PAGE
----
By Dr. Conrad Worrill, Chicago Crusader
How many times have you heard someone of African ancestry say that “We [Black people] are our own worst enemy?” If you have lived among African people in this country for any length of time, I am sure you have heard this remark made many times.
Unfortunately, the system of white supremacy developed in the western world, has caused far too many African people in America to believe that the problem we face as a people is “us.” We must remind ourselves, time and time again, that African people in America were captured from Africa and brought to America against our will. As the “1974 Black Capital” article asserted, “Our introduction to the West was in the form of a commodity raped from Africa to be used as labor, capital, chattel, and currency to build a nation for someone else.” In the article, it explained that “. . . our history tells us that we were below slaves and less than human. We were things who were traded for horses, our women used as breeders and our children raised like chickens.”
Finally, the “Black Capital” article pointed out that during the slavery process— “The level of our existence was based upon the skill and the will of those who owned us. They had the right to deem that which was best for their property. Therefore, the profit motive and the skill of the slave master determined how this Black wealth would bring the highest return on his investment.”
This formula is still at work today. Just examine the role of African people in the entertainment and athletic industry. White people own and control these industries and use African people to “bring the highest return off their investment.”
If African people are going to ever have a serious mental breakthrough in terms of how we analyze our condition in America, we will have to resolve the question “are we our own worst enemy,” or has the system of white supremacy created a set of conditions that continue to keep us in an oppressed state?
We must accept responsibility for answering this question as well as accepting responsibility for solving all the problems we face as a people. But in accepting responsibility for addressing the problems we face as an African people in America, we must have a framework out of which to properly conceptualize our problems.
In 1852, the great African thinker in America, Dr. Martin R. Delany, wrote one of the most important books that accurately described our condition at that moment in history that is still applicable to our condition today. The title of the book is The Condition, Elevation, Emigration and Destiny of the Colored People of the United States.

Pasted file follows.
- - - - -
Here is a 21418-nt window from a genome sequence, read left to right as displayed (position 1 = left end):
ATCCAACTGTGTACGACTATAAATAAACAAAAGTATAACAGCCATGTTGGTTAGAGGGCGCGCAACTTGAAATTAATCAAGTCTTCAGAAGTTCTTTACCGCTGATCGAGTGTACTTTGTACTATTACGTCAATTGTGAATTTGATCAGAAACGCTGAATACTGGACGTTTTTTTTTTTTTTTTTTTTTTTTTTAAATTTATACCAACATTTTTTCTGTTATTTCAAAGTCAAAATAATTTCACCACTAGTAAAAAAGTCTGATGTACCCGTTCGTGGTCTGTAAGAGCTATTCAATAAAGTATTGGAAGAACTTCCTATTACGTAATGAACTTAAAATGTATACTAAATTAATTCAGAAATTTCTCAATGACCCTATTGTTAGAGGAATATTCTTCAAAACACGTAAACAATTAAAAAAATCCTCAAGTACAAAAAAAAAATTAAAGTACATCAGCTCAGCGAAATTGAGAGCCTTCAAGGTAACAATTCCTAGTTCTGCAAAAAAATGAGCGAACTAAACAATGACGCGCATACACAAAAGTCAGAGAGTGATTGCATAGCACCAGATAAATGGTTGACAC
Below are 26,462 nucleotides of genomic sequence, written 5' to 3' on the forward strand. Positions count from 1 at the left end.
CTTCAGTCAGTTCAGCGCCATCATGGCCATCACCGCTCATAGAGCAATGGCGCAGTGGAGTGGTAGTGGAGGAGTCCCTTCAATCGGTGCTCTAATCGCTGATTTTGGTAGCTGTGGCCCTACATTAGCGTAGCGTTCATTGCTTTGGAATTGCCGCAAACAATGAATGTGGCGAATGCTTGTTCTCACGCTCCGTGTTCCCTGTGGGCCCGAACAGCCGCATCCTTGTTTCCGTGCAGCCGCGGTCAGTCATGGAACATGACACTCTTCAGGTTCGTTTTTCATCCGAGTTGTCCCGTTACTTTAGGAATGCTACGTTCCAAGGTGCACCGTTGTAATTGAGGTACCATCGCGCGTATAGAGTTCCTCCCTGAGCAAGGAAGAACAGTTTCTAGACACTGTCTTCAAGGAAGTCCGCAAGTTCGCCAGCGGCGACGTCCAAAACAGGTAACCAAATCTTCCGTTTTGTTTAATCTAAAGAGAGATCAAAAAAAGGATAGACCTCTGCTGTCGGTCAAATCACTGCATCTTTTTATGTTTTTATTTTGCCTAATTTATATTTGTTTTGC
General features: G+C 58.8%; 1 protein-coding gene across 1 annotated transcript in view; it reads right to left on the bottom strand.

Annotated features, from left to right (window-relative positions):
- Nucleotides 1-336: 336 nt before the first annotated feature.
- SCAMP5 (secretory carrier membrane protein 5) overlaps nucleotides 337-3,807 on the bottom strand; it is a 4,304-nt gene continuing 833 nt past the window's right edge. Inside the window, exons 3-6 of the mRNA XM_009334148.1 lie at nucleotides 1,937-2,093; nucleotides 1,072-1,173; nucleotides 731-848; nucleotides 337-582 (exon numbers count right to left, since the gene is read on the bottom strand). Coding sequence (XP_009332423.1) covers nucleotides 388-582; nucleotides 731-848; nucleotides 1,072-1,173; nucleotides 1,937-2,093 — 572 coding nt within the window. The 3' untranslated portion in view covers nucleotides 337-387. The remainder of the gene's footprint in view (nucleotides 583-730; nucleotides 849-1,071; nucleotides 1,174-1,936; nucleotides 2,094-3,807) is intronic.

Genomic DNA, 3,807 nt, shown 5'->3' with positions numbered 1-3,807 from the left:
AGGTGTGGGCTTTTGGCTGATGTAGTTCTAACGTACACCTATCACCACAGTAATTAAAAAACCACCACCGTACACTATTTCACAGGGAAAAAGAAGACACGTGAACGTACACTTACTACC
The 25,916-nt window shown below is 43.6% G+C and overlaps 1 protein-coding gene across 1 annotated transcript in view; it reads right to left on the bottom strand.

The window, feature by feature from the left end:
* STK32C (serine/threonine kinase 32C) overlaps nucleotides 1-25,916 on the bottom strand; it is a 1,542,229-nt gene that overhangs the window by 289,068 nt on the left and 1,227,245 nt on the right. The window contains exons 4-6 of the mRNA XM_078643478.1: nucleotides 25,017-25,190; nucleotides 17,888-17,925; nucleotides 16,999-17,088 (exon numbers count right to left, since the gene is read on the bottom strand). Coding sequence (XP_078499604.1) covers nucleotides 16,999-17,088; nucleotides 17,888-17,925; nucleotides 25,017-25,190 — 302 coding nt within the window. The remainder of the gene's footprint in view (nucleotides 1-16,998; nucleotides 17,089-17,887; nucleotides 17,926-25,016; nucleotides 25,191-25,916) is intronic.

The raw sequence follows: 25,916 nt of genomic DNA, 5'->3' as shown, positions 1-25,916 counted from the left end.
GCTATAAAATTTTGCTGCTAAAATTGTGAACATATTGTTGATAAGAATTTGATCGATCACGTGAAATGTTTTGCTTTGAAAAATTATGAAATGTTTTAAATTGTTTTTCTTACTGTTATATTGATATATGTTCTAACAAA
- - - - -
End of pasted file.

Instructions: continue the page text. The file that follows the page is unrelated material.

Delany wrote, “Unfortunately for us as a body, we have been taught that we must have some person to think for us, instead of thinking for ourselves. So accustomed are we to submission and this kind of training, that it is with difficulty, even among the most intelligent of the colored people, an audience may be elicited for any purpose whatever, if the expounder is to be colored. . .”
Further Delany wrote, “and the introduction of a subject is treated with indifference, if not contempt, when the originator is a colored person. Indeed, the most ordinary white person, is almost revered while the most qualified colored person is totally neglected, nothing from them is appreciated.”
In resolving the question of whether “we are our own worst enemy,” we should reflect that for over three hundred years white people openly discussed African people as a problem (1600 – 1900). Today they still discuss us as a problem but the language is coded differently.
As Dr. Anderson Thompson has written on the discussions that white people have had on what they have historically called “the Negro Problem,” “There is a duality in the story of western white man and his culture, which, paradoxically, is thrown into sharp relief wherever the Black man appears (or is dropped) on the scene.” Dr. Thompson says, “Whenever or wherever the white man exists in proximity to the Blacks the Negro Question appears.”
The idea of the “Negro Question” is discussed further when Dr. Thompson writes, “The Negro Question in Western society has been a perennial subject of endless international debates, actions, decisions, wars, riots, lynchings— all of which flow out a recurring western dialogue: a conversation (for Europeans only) which for a long time took place between white men over what should be done with, about or to the Blacks they found in their captured territories.”
Concluding on this point, Dr. Thompson informs us “The International Negro Question, or Nigger Question has, for the most part, been an integral past of European Civilization. Wherever in the world there existed. Europeans in proximity to the African, inevitably the question arose as to how (not why, I nor whether) the Black man should be exploited or should be eliminated.”
We are not our own worst enemy— even though some African people in this country behave in manners that are not in our best interest. What we must continue to do is to understand this negative African behavior and assume responsibility for changing it. The enemy and problem is white supremacy and its continued impact on us.